Where to work when working from home

I’ve been working from home for close to a year now, due to the pandemic. One of the most surprising things that I soon discovered was the challenge of maintaining work-life balance. Although that didn’t seem very logical: I’m home full-time after all, so work-life balance should be a no-brainer. Not so much. Part of the work-life equation was figuring out where in the house would be the best place to work. This was best solved by trying out various locations. At first, I was taking my laptop to different rooms, exploring the flexibility that working from home (WFH) offered: on the couch in front of the TV, at the dining room table, on the back deck when the weather was nice. I was grateful to have options.

The settled-upon home workspace

But here’s the thing: the lines between work life and personal life are definitely blurred now, and this is a major theme of WFH that I and many others have discovered. And this includes our physical space. I realized that, for the sake of my mental health, it was important to find ways to keep “the office” and home as separate as much as possible.

The other workspace I sometimes used was a desk off of the kitchen, which a couple months ago, I decided to make this location my designated workspace. It’s not perfect, but it’s the most “office-like” and thus the best option. Although, I do end up wandering to other workspaces from time to time just to break up the routine ever so slightly. But for the most part, it’s important for me to not blur the lines any further than they already are! What has been your WFH workspace strategy?

The Power of the Reset Button

I’m a tennis enthusiast and a big fan of certain professional players, for not only their talent on the court, but also for the example they are off the court. Sir Andy Murray is a vocal advocate of gender equality, mental health, and climate change awareness. The G.O.A.T Serena Williams is someone I also look up to for her authenticity, commitment, and sheer determination over a 25-year (and counting) professional tennis career.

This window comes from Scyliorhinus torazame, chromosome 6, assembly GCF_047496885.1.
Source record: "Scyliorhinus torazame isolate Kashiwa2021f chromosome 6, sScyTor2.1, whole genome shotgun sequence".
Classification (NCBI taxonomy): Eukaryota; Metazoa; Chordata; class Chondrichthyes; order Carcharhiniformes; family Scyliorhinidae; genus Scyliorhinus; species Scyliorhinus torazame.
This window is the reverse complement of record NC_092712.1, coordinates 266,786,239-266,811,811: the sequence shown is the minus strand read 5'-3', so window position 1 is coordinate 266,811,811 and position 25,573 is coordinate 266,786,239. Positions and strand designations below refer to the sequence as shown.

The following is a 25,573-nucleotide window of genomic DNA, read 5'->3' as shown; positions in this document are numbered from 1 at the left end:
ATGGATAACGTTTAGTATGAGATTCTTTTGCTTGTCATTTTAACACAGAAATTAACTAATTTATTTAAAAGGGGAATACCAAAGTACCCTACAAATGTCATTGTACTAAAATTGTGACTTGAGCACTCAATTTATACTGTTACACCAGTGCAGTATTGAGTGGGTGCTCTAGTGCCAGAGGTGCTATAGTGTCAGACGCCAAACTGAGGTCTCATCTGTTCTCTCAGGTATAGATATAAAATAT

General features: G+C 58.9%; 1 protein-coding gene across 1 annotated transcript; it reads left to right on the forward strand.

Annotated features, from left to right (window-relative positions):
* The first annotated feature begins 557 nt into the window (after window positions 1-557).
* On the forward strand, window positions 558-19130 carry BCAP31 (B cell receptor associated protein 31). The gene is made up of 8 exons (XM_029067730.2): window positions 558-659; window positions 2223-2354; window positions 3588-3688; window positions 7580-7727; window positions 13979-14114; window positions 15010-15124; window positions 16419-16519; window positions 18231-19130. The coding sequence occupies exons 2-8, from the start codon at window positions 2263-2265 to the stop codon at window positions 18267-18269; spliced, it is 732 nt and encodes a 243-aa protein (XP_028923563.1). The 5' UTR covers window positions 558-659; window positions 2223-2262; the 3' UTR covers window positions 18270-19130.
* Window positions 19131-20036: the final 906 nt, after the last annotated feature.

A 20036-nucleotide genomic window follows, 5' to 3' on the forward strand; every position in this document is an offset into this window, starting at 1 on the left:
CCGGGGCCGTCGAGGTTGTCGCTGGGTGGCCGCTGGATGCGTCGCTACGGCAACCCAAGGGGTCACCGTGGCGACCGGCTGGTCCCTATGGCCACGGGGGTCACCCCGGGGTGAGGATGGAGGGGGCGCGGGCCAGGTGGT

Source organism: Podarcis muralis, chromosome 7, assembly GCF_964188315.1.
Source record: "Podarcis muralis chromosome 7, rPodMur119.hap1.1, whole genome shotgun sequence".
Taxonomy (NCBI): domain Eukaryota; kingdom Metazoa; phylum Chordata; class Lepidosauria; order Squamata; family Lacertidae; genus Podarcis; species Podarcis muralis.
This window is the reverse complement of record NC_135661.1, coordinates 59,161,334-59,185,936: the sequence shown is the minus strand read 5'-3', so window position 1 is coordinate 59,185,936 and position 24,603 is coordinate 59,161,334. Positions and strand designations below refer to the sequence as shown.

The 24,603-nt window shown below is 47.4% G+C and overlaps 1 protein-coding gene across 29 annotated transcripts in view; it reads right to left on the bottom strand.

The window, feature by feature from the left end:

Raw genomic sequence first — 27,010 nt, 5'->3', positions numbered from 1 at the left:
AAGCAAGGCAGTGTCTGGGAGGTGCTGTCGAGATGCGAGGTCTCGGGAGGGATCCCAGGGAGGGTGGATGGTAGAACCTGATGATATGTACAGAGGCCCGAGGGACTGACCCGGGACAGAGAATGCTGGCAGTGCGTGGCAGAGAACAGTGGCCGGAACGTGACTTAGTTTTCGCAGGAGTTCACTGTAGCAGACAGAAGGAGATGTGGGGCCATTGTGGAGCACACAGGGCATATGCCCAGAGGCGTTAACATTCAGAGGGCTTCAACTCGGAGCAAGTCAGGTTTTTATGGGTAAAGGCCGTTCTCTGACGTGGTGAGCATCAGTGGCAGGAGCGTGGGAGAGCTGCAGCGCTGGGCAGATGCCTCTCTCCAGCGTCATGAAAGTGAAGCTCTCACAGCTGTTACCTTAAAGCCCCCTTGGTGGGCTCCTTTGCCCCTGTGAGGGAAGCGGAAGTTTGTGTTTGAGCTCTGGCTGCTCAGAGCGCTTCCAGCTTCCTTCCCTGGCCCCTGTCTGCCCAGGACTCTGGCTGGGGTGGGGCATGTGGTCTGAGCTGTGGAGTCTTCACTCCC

I’m also a fan of Stan Wawrinka, who has managed to win a few Grand Slams in the Federer-Nadal era. After an early loss to a lower-ranked player in this year’s Australian Open, a match that he was an inch from winning, he posted this to his Instagram soon after. After an initial chuckle, I was then able to see the deeper value. Think about it: these players commit to long arduous hours of practice and physical conditioning to prepare for these tournaments, and after what I’m sure was a heartbreaking loss, he was able to bounce back and hit the reset button, with a good sense of humor about it, to boot. It goes to show how mentally tough these players have to be, not only during a match but also right after, knowing that tomorrow is another day and another chance to produce a better result. For me, it’s a great reminder that we’re all human and will fail on occasion, but to view failure with a sort of gratitude because it’s an opportunity to learn from past mistakes, above all else.

I feel that a positive attitude is rooted in gratitude anyway – for Stan, I’m sure he’s thankful to be able to compete at a high level, especially in light of the long climb back up the rankings after a knee injury. Being able to move past failure and hit the reset button is admittedly easier when we can look at it from a place of gratitude, and see all the good things we have in our lives, both big and small. Personal and professional setbacks are a part of life. It’s how we view and react to these defeats that help determine future victories.